In his evidence in Radovan Karadzic’s defense Nenad Kecmanovic put the emphasis on the crimes against Serbs, relativizing the suffering of Muslims. In the cross-examination the prosecutor showed the former BH politician an interview from August 1992 in which he stated that so far Muslim civilians ‘have suffered the most’. Kecmanovic replied that he fell ‘victim to propaganda’ when he said that

Nenad Kecmanovic, defence witness of Radovan KaradzicNenad Kecmanovic, defence witness of Radovan Karadzic

Since the end of the 1980s, Nenad Kecmanovic has been a member of the League of Communists of Yugoslavia, the president of the BH Reformist Party and a member of the BH War Presidency, a postwar Republika Srpska official and finally a defense witness for a number of Bosnian Serbs who were later convicted of war crimes. Now, Kecmanovic is in The Hague again to testify in Radovan Karadzic’s defense. In his statement to the defense, admitted into evidence, Kecmanovic described the accused as a peacemaker who did everything he could to stop the war. Kecmanovic accused the Muslim leadership of starting the conflict. According to Kecmanovic, there was a propaganda campaign to vilify Serbs as criminals and portray Muslims as victims.

Kecmanovic and Karadzic used his examination-in-chief for a showdown with late BH president Izetbegovic. The witness said Izetbegovic was undemocratic and that he ruled through his minions in the party. Outwardly, Izetbegovic advocated a civil state but in actual fact he strove to create a unitary BH under the Muslim control, the witness claimed. According to Kecmanovic, Izetbegovic was ‘pleasant to talk to, but unpleasant to negotiate with’ because he did not implement the agreements consistently. On the other hand, Karadzic’s leadership was ‘more than consistent’ in that regard, Kecmanovic claimed.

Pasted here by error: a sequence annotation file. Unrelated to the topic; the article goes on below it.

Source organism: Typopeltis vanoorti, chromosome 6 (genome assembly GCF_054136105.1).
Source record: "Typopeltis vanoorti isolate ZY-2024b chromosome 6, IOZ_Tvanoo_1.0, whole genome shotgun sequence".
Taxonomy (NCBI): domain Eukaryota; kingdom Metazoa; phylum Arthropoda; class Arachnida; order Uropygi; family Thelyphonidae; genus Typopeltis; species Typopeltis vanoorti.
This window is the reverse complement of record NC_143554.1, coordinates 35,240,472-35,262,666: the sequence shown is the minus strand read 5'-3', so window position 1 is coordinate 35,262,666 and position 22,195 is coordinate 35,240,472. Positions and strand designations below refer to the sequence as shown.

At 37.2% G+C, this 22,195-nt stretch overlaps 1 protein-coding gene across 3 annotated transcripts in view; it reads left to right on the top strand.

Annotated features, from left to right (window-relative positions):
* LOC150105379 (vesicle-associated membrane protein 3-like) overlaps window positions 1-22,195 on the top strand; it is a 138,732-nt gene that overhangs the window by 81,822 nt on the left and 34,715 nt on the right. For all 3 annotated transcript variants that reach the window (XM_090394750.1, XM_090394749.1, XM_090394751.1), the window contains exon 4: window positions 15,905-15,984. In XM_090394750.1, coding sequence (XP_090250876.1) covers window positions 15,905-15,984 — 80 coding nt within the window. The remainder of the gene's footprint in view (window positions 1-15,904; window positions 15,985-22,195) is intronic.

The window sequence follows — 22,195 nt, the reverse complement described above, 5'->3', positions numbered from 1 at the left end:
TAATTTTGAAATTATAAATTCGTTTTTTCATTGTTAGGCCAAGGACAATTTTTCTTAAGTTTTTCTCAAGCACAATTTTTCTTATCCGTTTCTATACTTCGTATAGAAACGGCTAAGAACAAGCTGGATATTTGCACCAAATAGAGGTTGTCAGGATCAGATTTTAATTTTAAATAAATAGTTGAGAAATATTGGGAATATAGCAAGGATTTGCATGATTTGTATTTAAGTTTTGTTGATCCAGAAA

In the cross-examination prosecutor Uertz-Retzlaff reminded Kecmanovic that during the war and in particular until June 1992, while he was still a member of the BH Presidency, he spoke differently. In fact, during that period, Karadzic referred to him as ‘Alija’s Serb’ and ‘Ante Pavelic’s Serb’ in a press release. At a Presidency session in late June 1992, the witness said that the gains achieved by capturing the territory and expelling the population couldn’t be accepted. Today the witness tried to relativize the statement, arguing that it was hard to tell when the people were forced to leave and when they left voluntarily.

After he left Sarajevo and went to Belgrade, Kecmanovic gave an interview in late August 1992 to the Borba daily. In the interview Kecmanovic said that the Serbs in Sarajevo were double victims. First, because they suffered ‘in the artillery fighting just as much as the other side’, and second, because they felt collective guilt following the propaganda campaign vilifying Serbs, Kecmanovic told the journalist. In the interview, Kecmanovic did say that Muslims ‘had fewer weapons than any other side, and it is particularly tragic that until now they have suffered the most’. Kecmanovic said that he too fell ‘victim to propaganda’ at the time because he believed that many Muslim civilians had been killed. Later, Kecmanovic learned that the sufferings in BH were ‘proportionate’ to the size of the three ethnic communities. Karadzic asked Kecmanovic if Kecmanovic ever saw in him a desire to achieve the ‘ethnic purity’ in the BH parts under Serb control. Kecmanovic said he did not.

In the first part of the hearing, prosecutor Gaynor completed the ‘artillery stage’ of the cross-examination of Karadzic’s ballistic expert Mile Poparic. Poparic will continue his evidence next week. Prosecutor Edgerton will examine Poparic about the Sarajevo sniper incidents.